The Democrats, on the other hand, were uplifting, upbeat, and focused on the future. When their convention ended with a packed arena dancing to “Don’t Stop Thinking About Tomorrow,” I was sold.
And so it is again this year. The Republican Convention was one speaker after another delivering the message, “OMG! WE’RE ALL GONNA DIEEEEEE!” and that only one man can save us — Fearless Leader Donald J. Trump.
That final speech, with Trump raging at us for 73 minutes under his own name in letters 20 feet high, proved once again that, for all the problems I might have with Hillary Clinton, this man can never be allowed to get his stubby little fingers anywhere near the nuclear codes or the Supreme Court.
As for the Democrats, they started off in such a fractious mood that Bernie Sanders supporters actually booed Bernie himself. But by the end, absolutely amazing speeches by, among others, First Lady Michelle Obama, New Jersey Senator Cory Booker, and of course, Sanders himself had everyone cheering (and some of us wishing Booker or Mrs. Obama were running).
Then the convention pivoted to the kind of positive message that history has showed wins elections. We’ve seen it before: “Morning in America.” “A Shining City on a Hill.” “I believe in a place called Hope.” “Yes We Can.”
Now, we have “America is already great, America is already strong” and “Let’s be stronger together, and look forward with courage and confidence.”
For all my misgivings about Hillary Clinton, that’s a vision I can get behind a lot more than I can one of a grim, dystopian America that only an angry Russian-backed authoritarian can fix — if only we’ll give him absolute power.
No thanks, Comrade Trump.

THE GOBSHITES SPEAK: 
Of course, the reader comments on the Pilot contained the usual parade of foam-flecked Clinton hatred, include this from the predictably brain-dead "Lenny Bo": ...I predicted last week that Dusty would fawn all over her.

I suppose that, to a drooling Brownshirt like "Lenny Bo," anything less that "AAAGH AAAAGH KILL HILLARY! KILL! KILL!" would be considered "fawning."  But that's wingnuttery for you. 

And, as always, we see that the Trumpkins don't even bother to tell us what's wrong about my assessment of their guy or what they like about him. It's all about attacking Clinton. 

Sunday, July 24, 2016

Trump's Handling of Speech Mess Speaks Volumes

thepilot.com:

You know, I kind of feel bad for Melania Trump.

She seems like a nice enough lady, despite her choice of spouse, and I’m sure she only wanted to help. I’m sure she didn’t mean for a speech which was supposed to be a nice, warm ’n’ fuzzy moment in her husband’s campaign to reveal just how inept and amateurish that campaign is.
At first, Madame Trump’s speech was pretty standard stuff, and a welcome change from a night when we had already endured the ghastly spectacles of, among other things, Chachi from “Happy Days” and a third-tier soap opera star from Italy telling us what’s wrong with America, followed by Rudy Giuliani screaming at the top of his withered lungs like a lunatic on a street corner.
She noted Trump’s loyalty to his family, which must have come as a bit of a surprise to the two wives he’d divorced before her. She asserted Trump’s respect for his former rivals, like “Little Marco,” “Lyin’ Ted,” and the guy whose brother lied us into the Iraq War. And so on.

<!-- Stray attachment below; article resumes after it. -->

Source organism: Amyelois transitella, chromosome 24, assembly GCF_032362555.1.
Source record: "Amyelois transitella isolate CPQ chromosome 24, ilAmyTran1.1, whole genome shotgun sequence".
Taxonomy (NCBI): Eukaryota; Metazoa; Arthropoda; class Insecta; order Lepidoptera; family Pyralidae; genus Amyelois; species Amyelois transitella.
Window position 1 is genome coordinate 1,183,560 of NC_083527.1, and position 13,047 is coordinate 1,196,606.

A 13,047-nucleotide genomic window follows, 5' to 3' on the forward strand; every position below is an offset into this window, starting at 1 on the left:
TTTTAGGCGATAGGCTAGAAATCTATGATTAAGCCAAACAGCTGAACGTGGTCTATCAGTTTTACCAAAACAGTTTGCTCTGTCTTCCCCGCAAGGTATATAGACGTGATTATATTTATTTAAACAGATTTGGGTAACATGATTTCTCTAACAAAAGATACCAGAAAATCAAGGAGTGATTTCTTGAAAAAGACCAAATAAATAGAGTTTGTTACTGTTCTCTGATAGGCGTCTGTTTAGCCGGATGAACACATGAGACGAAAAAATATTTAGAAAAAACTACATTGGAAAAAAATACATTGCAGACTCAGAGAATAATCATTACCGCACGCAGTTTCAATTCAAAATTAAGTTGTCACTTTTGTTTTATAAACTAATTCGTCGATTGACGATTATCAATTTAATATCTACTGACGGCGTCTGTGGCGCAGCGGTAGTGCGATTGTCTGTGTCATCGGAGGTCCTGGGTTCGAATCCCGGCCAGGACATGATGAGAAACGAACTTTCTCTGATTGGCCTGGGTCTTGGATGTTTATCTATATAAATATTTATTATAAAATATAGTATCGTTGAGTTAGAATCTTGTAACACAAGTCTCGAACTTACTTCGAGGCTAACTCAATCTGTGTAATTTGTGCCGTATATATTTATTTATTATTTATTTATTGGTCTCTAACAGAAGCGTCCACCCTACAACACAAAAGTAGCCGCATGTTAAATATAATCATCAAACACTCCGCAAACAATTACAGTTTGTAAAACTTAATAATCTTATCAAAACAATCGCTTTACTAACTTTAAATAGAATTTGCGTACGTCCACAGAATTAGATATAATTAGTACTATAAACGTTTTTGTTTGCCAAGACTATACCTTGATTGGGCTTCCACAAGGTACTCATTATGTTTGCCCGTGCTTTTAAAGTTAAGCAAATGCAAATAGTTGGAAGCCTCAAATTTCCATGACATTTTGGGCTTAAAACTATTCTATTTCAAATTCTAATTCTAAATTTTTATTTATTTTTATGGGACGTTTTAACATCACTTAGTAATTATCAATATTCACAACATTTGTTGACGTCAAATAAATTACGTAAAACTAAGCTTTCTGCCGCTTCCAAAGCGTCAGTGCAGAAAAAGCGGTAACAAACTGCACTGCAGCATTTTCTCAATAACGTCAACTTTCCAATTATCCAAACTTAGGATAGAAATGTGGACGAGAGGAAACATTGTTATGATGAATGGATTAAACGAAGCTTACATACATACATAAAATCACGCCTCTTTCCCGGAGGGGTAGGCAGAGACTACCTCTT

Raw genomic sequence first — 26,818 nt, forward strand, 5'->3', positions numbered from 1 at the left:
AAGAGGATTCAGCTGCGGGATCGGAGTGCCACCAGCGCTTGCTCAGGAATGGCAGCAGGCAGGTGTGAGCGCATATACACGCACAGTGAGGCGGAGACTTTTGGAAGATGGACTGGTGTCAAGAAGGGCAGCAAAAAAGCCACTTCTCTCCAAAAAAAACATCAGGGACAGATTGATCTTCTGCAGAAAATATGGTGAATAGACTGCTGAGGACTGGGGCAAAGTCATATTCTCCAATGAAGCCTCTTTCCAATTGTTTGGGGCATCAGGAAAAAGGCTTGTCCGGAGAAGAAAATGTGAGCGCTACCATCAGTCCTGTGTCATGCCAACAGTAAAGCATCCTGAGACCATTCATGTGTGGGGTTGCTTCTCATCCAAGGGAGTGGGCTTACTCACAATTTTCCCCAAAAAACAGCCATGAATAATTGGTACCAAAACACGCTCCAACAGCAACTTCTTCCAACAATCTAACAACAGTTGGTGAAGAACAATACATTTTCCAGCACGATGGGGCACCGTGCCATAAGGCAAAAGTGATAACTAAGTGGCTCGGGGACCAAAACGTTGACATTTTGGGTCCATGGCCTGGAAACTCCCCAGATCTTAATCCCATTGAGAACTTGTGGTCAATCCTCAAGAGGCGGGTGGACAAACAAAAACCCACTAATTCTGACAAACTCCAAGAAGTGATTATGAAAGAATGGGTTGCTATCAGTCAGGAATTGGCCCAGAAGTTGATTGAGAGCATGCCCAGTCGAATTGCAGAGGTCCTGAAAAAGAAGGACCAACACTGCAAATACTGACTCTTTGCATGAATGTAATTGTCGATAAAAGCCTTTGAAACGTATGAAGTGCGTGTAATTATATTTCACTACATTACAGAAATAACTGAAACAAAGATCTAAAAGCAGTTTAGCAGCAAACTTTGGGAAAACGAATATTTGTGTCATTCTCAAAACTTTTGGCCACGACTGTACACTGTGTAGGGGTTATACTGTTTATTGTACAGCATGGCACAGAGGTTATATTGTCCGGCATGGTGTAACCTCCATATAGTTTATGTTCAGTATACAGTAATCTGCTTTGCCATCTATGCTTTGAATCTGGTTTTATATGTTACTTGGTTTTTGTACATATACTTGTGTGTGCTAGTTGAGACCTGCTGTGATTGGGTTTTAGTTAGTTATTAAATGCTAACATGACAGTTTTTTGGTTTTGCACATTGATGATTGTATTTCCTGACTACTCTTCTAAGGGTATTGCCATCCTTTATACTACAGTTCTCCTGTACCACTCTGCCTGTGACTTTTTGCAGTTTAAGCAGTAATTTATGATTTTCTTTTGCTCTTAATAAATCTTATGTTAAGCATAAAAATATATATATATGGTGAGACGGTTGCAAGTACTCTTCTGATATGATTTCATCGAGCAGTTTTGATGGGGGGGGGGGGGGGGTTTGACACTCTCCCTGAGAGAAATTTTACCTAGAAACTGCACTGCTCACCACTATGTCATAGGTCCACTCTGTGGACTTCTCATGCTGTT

Then things took a strange turn. Political reporters and pundits who were watching began to realize that, hey, parts of Madame Trump’s speech sounded awfully familiar. And sure enough, a side-by-side comparison of Monday’s speech and Michelle Obama’s speech during the 2008 Democratic National Convention revealed that someone had lifted entire paragraphs from that older speech. We’re not talking about “common words and values,” as Trump campaign manager Paul Manafort lamely tried to assert. We’re talking the exact same words and phrases in the exact same order. We’re talking clear plagiarism.


Now, this may seem like a small thing, easily laughed off, and believe me, I laughed as hard as anyone. Then I started seeing the Trumpista reactions to the situation, and it set me to thinking, which is always a dangerous thing. For one thing, they couldn’t seem to settle on who had actually written the speech. Mrs. Trump claimed she’d written it herself, with “only minimal help” from the campaign. The campaign, however, released a statement saying that Melania’s “team of writers took notes on her life’s aspirations, and in some instances included fragments that reflected her own thinking.”
Finally, staffer Meredith McIver came forward and fell on her sword. She said that Mrs. Trump, who’s “always liked” the First Lady (oh! the heresy!) had read her some of Mrs. Obama’s speeches, and neither Ms. McIver nor anyone in the campaign had checked the final draft against their “inspirations.”
Consider this: The Trump campaign sent the woman who would be First Lady out to make a major speech, apparently without any vetting. That speech contained passages that were clearly cribbed from not just any speech, but from a major speech given at an event that a substantial number of the reporters, commentators and other political junkies watching had already seen and would most likely remember. Then, incredibly, they couldn’t get their stories together on who’d written it.
The whole thing speaks of a level of fumbling and incompetence so great that one has to doubt if these people have enough sense to pour water out of a boot even if you printed the instructions on the heel.

But what about Hillary Clinton, you say? Wasn’t her handling of classified information “extremely careless,” in the words of FBI Director James Comey? Isn’t that worse?